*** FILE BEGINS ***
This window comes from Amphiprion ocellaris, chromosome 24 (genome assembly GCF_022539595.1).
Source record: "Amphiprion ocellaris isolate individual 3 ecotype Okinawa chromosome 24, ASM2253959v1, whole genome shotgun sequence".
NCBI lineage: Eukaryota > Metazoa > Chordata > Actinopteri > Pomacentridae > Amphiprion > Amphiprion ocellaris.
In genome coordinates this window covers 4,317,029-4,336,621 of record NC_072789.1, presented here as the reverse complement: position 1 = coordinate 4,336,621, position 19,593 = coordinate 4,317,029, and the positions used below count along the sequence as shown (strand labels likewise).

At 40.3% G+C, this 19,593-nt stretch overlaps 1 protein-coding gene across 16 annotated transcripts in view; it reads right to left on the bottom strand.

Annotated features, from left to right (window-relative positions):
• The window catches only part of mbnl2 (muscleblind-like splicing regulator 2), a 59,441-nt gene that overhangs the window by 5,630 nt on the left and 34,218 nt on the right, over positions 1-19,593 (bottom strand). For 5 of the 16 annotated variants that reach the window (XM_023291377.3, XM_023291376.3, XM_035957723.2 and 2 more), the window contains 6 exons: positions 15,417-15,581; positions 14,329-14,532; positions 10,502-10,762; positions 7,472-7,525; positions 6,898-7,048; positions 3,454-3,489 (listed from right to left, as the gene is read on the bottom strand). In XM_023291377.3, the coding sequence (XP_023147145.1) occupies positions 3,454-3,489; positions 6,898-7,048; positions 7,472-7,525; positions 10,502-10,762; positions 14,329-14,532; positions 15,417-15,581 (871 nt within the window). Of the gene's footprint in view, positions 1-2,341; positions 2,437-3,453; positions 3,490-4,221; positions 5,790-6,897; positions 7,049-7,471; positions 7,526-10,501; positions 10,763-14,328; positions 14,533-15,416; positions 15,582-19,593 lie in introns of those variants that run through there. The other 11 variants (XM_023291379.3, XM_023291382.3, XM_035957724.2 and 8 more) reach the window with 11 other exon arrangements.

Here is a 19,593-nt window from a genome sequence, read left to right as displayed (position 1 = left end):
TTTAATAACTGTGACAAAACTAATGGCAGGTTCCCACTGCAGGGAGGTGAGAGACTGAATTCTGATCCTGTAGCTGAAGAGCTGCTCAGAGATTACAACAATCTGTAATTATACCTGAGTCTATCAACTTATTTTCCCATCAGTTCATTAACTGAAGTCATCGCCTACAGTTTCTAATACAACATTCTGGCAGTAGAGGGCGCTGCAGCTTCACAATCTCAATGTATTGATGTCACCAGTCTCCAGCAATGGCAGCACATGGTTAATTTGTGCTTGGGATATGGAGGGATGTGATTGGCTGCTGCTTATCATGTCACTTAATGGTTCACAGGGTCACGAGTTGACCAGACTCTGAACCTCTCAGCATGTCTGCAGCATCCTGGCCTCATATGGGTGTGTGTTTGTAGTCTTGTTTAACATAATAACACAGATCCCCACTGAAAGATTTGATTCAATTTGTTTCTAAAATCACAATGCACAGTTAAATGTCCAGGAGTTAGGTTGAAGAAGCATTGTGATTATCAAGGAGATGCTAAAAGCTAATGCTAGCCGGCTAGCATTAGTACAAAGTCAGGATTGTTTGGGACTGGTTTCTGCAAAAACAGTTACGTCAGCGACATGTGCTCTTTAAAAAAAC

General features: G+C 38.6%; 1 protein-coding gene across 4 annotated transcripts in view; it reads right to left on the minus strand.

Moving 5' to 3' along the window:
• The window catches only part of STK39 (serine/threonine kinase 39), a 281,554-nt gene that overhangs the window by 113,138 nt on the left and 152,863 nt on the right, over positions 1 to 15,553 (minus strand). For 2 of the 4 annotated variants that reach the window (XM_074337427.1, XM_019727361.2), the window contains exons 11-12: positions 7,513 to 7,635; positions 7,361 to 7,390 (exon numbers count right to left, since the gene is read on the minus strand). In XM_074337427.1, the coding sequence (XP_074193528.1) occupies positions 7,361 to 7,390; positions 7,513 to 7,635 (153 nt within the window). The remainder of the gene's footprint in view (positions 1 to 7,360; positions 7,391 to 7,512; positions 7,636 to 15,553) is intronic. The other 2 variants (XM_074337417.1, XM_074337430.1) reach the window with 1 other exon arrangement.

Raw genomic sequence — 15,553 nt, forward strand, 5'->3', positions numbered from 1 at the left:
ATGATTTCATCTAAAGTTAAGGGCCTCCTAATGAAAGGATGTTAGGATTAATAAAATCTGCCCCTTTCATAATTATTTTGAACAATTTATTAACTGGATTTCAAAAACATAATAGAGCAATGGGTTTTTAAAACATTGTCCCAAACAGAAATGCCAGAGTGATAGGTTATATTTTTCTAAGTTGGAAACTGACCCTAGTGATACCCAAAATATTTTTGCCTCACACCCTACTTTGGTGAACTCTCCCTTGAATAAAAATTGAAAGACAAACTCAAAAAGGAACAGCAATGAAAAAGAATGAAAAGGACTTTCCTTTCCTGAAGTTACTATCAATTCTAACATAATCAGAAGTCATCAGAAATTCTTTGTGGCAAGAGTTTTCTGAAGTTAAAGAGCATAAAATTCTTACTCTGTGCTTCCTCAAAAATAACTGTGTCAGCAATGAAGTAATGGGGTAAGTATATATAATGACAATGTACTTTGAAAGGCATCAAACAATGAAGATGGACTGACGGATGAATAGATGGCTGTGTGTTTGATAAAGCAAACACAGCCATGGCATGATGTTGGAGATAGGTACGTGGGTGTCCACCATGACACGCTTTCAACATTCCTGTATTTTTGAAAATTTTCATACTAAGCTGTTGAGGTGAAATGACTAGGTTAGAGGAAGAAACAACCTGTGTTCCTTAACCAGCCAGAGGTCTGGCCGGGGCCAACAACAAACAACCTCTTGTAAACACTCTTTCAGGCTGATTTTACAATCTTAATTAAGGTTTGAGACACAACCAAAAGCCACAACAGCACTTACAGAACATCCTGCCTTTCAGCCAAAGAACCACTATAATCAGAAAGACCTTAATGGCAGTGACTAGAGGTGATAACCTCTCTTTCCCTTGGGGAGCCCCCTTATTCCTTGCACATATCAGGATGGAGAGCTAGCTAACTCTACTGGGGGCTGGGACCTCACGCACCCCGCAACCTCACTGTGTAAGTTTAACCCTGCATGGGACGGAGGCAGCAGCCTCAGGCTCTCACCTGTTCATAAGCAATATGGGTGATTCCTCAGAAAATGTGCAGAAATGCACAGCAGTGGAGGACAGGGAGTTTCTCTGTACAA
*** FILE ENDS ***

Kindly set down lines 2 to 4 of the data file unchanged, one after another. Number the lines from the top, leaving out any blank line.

Source record: "Amphiprion ocellaris isolate individual 3 ecotype Okinawa chromosome 24, ASM2253959v1, whole genome shotgun sequence".
NCBI lineage: Eukaryota > Metazoa > Chordata > Actinopteri > Pomacentridae > Amphiprion > Amphiprion ocellaris.
In genome coordinates this window covers 4,317,029-4,336,621 of record NC_072789.1, presented here as the reverse complement: position 1 = coordinate 4,336,621, position 19,593 = coordinate 4,317,029, and the positions used below count along the sequence as shown (strand labels likewise).